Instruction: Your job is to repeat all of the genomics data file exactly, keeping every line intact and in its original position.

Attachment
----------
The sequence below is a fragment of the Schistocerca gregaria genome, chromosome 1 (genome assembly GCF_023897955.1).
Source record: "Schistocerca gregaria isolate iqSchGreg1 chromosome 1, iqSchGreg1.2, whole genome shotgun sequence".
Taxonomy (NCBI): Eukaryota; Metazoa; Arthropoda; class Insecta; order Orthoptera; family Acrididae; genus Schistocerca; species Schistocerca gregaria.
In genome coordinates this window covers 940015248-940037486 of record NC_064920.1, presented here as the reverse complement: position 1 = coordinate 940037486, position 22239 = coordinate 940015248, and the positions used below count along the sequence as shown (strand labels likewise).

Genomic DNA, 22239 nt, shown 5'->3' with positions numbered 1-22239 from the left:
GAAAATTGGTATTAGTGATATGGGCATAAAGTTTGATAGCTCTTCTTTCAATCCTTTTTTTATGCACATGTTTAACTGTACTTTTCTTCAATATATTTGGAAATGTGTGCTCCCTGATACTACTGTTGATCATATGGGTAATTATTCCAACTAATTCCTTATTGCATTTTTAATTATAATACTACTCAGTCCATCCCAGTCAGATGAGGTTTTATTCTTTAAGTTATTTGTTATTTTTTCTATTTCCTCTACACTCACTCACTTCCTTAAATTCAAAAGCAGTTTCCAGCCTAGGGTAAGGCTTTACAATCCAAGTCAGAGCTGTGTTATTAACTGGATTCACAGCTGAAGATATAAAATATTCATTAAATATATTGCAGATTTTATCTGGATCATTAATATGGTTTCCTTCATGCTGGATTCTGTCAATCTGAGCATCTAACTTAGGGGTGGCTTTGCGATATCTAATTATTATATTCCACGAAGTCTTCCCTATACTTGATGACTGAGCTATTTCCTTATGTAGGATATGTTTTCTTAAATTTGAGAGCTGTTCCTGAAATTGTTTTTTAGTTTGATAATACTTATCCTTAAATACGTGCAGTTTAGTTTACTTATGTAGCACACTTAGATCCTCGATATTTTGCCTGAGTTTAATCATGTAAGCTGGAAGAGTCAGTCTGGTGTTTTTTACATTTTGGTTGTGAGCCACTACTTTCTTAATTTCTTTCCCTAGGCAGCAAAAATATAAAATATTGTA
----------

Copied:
The sequence below is a fragment of the Schistocerca gregaria genome, chromosome 1 (genome assembly GCF_023897955.1).
Source record: "Schistocerca gregaria isolate iqSchGreg1 chromosome 1, iqSchGreg1.2, whole genome shotgun sequence".
Taxonomy (NCBI): Eukaryota; Metazoa; Arthropoda; class Insecta; order Orthoptera; family Acrididae; genus Schistocerca; species Schistocerca gregaria.
In genome coordinates this window covers 940015248-940037486 of record NC_064920.1, presented here as the reverse complement: position 1 = coordinate 940037486, position 22239 = coordinate 940015248, and the positions used below count along the sequence as shown (strand labels likewise).

Genomic DNA, 22239 nt, shown 5'->3' with positions numbered 1-22239 from the left:
GAAAATTGGTATTAGTGATATGGGCATAAAGTTTGATAGCTCTTCTTTCAATCCTTTTTTTATGCACATGTTTAACTGTACTTTTCTTCAATATATTTGGAAATGTGTGCTCCCTGATACTACTGTTGATCATATGGGTAATTATTCCAACTAATTCCTTATTGCATTTTTAATTATAATACTACTCAGTCCATCCCAGTCAGATGAGGTTTTATTCTTTAAGTTATTTGTTATTTTTTCTATTTCCTCTACACTCACTCACTTCCTTAAATTCAAAAGCAGTTTCCAGCCTAGGGTAAGGCTTTACAATCCAAGTCAGAGCTGTGTTATTAACTGGATTCACAGCTGAAGATATAAAATATTCATTAAATATATTGCAGATTTTATCTGGATCATTAATATGGTTTCCTTCATGCTGGATTCTGTCAATCTGAGCATCTAACTTAGGGGTGGCTTTGCGATATCTAATTATTATATTCCACGAAGTCTTCCCTATACTTGATGACTGAGCTATTTCCTTATGTAGGATATGTTTTCTTAAATTTGAGAGCTGTTCCTGAAATTGTTTTTTAGTTTGATAATACTTATCCTTAAATACGTGCAGTTTAGTTTACTTATGTAGCACACTTAGATCCTCGATATTTTGCCTGAGTTTAATCATGTAAGCTGGAAGAGTCAGTCTGGTGTTTTTTACATTTTGGTTGTGAGCCACTACTTTCTTAATTTCTTTCCCTAGGCAGCAAAAATATAAAATATTGTA